On September 17, 2008, the Financial Times reporter John Authers decided to run to the bank. In his Citi account was a recently deposited check from the sale of his London apartment. If the big banks melted down, which felt like a distinct possibility among his Wall Street sources, he would lose most of his money, since the federal deposit insurance limit at the time was $100,000. He wanted to transfer half the balance to the Chase branch next door, just in case.

When Authers arrived at Citi, he found “a long queue, all well-dressed Wall Streeters,” all clearly spooked by the crisis, all waiting to move money around. Chase was packed with bankers, too. Authers had walked into a big story—but he didn’t share it with readers for 10 years. The column he eventually published, titled “In a crisis, sometimes you don’t tell the whole story,” was, he wrote this week, “the most negatively received column I’ve ever written.”

I found myself rereading Authers’s column on Monday, after a bank run doomed Silicon Valley Bank and long lines were seen outside at least one other regional bank. Television crews have been deploying to local branches in search of worried depositors. Reporters and editors have been making split-second decisions about what to say, and what not to say, while the wider banking sector is stressed. Some financial pundits are choosing their words very carefully while on air and on Twitter. “It is easy for any of us to cause a [bank] run at this very moment,” Jim Cramer said on CNBC Monday morning. I could hear the self-awareness in his voice as he discussed banks like First Republic, which saw its stock fall 62 percent on Monday.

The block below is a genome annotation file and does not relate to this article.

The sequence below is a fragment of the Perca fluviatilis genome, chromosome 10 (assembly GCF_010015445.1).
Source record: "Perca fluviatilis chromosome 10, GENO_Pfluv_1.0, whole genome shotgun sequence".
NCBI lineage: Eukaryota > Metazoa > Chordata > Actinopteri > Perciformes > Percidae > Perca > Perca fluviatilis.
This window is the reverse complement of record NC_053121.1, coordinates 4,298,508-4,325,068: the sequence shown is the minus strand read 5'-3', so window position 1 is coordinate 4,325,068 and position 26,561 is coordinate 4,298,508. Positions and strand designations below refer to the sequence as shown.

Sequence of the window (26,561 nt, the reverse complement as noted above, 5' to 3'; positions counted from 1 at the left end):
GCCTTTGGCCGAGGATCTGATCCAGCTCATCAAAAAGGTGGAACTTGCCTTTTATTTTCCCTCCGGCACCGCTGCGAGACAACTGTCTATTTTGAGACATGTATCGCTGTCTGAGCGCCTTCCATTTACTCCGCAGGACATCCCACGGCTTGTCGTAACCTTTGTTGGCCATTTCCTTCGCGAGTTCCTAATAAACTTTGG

But for every cautious commentator, there is a panicky Twitter thread and a reckless talking head. When a “Fox & Friends” co-host said “It’s time to be honest with the American people,” Ainsley Earhardt blurted out, “We need to go to our banks and take our money out.”

Most media outlets have higher standards than “Fox & Friends.” But ethical deliberations about how to cover a financial emergency are mostly confined to college classrooms and journalism blogs. When a piece of information can be precious, profitable, and dangerous, all at the same time, what should members of the media do with it?

The Information’s founder and CEO Jessica Lessin faced …read more

Source:: The Atlantic – Best of


How Not to Cover a Bank Run

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